The painter of banners

Some friends were organising  an exhibition to promote genuine handloom, and asked me for help with their promotional material. Being a dedicated fan of handloom, this assignment interested me. I took on the job of finding the words for, and working on the execution of banners for the exhibition. Another aspect that interested me was that my friends agreed that the banners could be painted and not printed. And they gave me the most beautiful handloom cloth I had every felt for the banners to be painted on.

A small aside to make this interest clear. Ever since I saw an article on a New Delhi-based artist called Hanif Kureshi, who is trying to keep the profession of street painters alive (in this day of digital printing), I have been wanting to help painters, but never got a chance to do so. This was my chance, at least to give one of them a job.

This is what Hanif Kureshi wants to do:

"HandpaintedType is a project that is dedicated to preserving the typographic practice of street painters around India. These painters, with the advent of local DTP (Desktop Publishers) shops, are rapidly going out of business with many of them switching to the quicker, cheaper but uglier vinyls. Many painters have given up their practice altogether.
The project involves documenting the typefaces of road side painters across India and digitizing it so that it serves as a resource for present and future generations.
HandpaintedType is a collaborative project. If you’d like to contribute or collaborate, please get in touch."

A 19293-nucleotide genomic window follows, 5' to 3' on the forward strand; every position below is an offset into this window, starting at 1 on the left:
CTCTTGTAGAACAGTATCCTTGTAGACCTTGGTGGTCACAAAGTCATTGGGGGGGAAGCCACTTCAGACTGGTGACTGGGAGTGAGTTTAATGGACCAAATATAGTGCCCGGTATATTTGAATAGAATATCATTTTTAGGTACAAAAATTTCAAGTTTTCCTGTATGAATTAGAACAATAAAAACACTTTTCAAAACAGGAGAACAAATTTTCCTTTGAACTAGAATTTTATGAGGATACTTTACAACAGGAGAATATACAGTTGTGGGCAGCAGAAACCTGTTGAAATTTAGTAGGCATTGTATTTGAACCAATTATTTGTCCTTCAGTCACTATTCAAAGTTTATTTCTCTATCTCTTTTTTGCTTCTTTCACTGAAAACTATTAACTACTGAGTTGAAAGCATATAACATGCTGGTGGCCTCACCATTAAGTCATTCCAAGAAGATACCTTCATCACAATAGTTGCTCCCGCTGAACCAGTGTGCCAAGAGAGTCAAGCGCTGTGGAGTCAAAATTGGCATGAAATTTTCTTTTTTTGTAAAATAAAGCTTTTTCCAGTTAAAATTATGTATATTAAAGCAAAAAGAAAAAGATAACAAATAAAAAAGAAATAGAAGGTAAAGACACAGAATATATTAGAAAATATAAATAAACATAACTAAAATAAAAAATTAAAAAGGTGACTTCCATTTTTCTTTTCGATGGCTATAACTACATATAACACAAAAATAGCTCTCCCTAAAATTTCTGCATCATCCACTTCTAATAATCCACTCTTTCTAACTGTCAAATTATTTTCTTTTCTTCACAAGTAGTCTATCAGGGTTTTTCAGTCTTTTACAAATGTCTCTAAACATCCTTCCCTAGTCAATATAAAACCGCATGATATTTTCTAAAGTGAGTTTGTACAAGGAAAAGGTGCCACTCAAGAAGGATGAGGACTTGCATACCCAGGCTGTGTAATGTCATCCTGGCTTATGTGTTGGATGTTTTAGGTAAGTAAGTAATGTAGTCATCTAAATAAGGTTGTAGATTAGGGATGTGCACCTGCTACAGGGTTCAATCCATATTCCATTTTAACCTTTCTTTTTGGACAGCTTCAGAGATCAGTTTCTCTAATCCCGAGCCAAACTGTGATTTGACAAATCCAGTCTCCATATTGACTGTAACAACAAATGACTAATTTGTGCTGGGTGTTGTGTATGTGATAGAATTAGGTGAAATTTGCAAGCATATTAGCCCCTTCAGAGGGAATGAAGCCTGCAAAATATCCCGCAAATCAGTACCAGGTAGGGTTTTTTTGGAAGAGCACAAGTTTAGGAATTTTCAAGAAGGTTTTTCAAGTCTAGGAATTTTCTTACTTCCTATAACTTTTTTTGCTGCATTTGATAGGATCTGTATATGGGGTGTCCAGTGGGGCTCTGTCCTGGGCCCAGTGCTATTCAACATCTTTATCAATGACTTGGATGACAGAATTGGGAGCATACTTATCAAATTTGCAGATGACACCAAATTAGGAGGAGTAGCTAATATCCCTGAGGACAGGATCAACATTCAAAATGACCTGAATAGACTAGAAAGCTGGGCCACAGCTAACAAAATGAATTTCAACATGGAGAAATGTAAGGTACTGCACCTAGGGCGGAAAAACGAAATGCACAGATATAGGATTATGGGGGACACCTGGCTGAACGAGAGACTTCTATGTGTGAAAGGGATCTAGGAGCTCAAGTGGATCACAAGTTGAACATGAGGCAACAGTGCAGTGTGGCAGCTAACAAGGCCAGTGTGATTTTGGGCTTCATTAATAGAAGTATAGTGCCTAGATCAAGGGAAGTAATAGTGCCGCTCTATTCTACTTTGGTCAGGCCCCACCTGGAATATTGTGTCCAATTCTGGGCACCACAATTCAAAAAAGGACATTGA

I have been wanting to go around and meet painters and do this for Hanif, but caught in the whirlwind of everyday life, I haven't been able to get down to it. So here was my chance to get to know at least one painter and try to get him to document his font and send them to Hanif. And so I went to "Balu, Artist", who has a hole of a shop two streets from where I live. Long, curly hair gave Balu a 'hatke' artistic look. He agreed to paint the six banners for me in two days. I was very seemed do-able, and I told him I would come and proofread every one of them.

I discovered that Balu painted English banners, but he could not read! So he called the chalk/pencil lettering he did "sketching"! He recognised letters but words did not have much meaning for him. I also discovered he took on my work but did not have the time to do it because he was busy with various things, including bringing his children back from hostel from another place. I had imagined that he would be overjoyed that I gave him six banners, but he seemed like he was perfectly happy without my sudden appearance at his shop! I also discovered that I had to proofread very carefully after he 'sketched' the lettering, and invariably he got a few words wrong. However...being an editor, I must say I was very impressed at how few words he had got wrong...and he always knew how he could correct them, even after he had painted them.

Many rounds to his shop and back on my Vespa later, Balu painted only two banners out of six (they were perfect!), and as my deadline was approaching, he told me I should have gone to him with two weeks and not two days before me! I told him that when there was work, he should take it even if it means working through the night, but I got the feeling he did not live his life like that. He did not look regretful when I took back the four unpainted banners from him.

I need to get over my disappointment before I can get myself to go back to Balu to get him to paint his fonts so I can send them to Hanif Kureshi. But go back to him, I this space!

And do check out Hanif's amazing website:, and think about contributing to his noble cause. 


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